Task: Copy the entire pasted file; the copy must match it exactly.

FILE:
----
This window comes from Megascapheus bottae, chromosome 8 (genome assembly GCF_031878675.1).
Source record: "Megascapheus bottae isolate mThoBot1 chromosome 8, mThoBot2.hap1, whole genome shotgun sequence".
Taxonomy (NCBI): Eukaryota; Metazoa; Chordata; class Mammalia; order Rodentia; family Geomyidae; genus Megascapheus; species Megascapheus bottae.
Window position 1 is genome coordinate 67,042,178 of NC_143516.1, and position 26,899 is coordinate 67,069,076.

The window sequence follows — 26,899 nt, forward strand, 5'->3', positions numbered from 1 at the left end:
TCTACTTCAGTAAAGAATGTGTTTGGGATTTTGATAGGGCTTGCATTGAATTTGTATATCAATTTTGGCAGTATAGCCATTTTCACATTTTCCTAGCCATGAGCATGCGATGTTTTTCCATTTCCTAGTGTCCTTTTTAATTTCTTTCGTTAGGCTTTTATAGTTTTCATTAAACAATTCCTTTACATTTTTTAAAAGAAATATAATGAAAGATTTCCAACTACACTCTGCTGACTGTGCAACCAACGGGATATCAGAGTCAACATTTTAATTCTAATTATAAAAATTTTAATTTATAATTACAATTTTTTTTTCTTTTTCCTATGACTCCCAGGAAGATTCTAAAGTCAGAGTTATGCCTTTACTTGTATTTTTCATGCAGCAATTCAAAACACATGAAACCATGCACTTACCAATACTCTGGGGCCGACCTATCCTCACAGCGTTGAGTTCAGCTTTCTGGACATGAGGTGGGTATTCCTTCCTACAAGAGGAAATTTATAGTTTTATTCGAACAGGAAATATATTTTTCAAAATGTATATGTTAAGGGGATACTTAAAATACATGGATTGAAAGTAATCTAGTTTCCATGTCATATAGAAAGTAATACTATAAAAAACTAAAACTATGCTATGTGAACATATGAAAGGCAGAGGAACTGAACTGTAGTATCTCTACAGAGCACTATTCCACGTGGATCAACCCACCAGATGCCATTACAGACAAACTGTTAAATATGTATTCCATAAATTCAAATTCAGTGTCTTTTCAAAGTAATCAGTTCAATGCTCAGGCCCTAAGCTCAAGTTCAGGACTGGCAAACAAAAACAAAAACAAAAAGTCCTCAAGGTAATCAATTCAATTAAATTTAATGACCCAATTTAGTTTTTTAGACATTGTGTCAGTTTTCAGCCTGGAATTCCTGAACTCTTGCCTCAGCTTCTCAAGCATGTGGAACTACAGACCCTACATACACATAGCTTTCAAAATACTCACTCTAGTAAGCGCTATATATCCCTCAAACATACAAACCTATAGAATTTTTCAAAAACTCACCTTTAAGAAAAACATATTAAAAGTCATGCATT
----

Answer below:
This window comes from Megascapheus bottae, chromosome 8 (genome assembly GCF_031878675.1).
Source record: "Megascapheus bottae isolate mThoBot1 chromosome 8, mThoBot2.hap1, whole genome shotgun sequence".
Taxonomy (NCBI): Eukaryota; Metazoa; Chordata; class Mammalia; order Rodentia; family Geomyidae; genus Megascapheus; species Megascapheus bottae.
Window position 1 is genome coordinate 67,042,178 of NC_143516.1, and position 26,899 is coordinate 67,069,076.

The window sequence follows — 26,899 nt, forward strand, 5'->3', positions numbered from 1 at the left end:
TCTACTTCAGTAAAGAATGTGTTTGGGATTTTGATAGGGCTTGCATTGAATTTGTATATCAATTTTGGCAGTATAGCCATTTTCACATTTTCCTAGCCATGAGCATGCGATGTTTTTCCATTTCCTAGTGTCCTTTTTAATTTCTTTCGTTAGGCTTTTATAGTTTTCATTAAACAATTCCTTTACATTTTTTAAAAGAAATATAATGAAAGATTTCCAACTACACTCTGCTGACTGTGCAACCAACGGGATATCAGAGTCAACATTTTAATTCTAATTATAAAAATTTTAATTTATAATTACAATTTTTTTTTCTTTTTCCTATGACTCCCAGGAAGATTCTAAAGTCAGAGTTATGCCTTTACTTGTATTTTTCATGCAGCAATTCAAAACACATGAAACCATGCACTTACCAATACTCTGGGGCCGACCTATCCTCACAGCGTTGAGTTCAGCTTTCTGGACATGAGGTGGGTATTCCTTCCTACAAGAGGAAATTTATAGTTTTATTCGAACAGGAAATATATTTTTCAAAATGTATATGTTAAGGGGATACTTAAAATACATGGATTGAAAGTAATCTAGTTTCCATGTCATATAGAAAGTAATACTATAAAAAACTAAAACTATGCTATGTGAACATATGAAAGGCAGAGGAACTGAACTGTAGTATCTCTACAGAGCACTATTCCACGTGGATCAACCCACCAGATGCCATTACAGACAAACTGTTAAATATGTATTCCATAAATTCAAATTCAGTGTCTTTTCAAAGTAATCAGTTCAATGCTCAGGCCCTAAGCTCAAGTTCAGGACTGGCAAACAAAAACAAAAACAAAAAGTCCTCAAGGTAATCAATTCAATTAAATTTAATGACCCAATTTAGTTTTTTAGACATTGTGTCAGTTTTCAGCCTGGAATTCCTGAACTCTTGCCTCAGCTTCTCAAGCATGTGGAACTACAGACCCTACATACACATAGCTTTCAAAATACTCACTCTAGTAAGCGCTATATATCCCTCAAACATACAAACCTATAGAATTTTTCAAAAACTCACCTTTAAGAAAAACATATTAAAAGTCATGCATT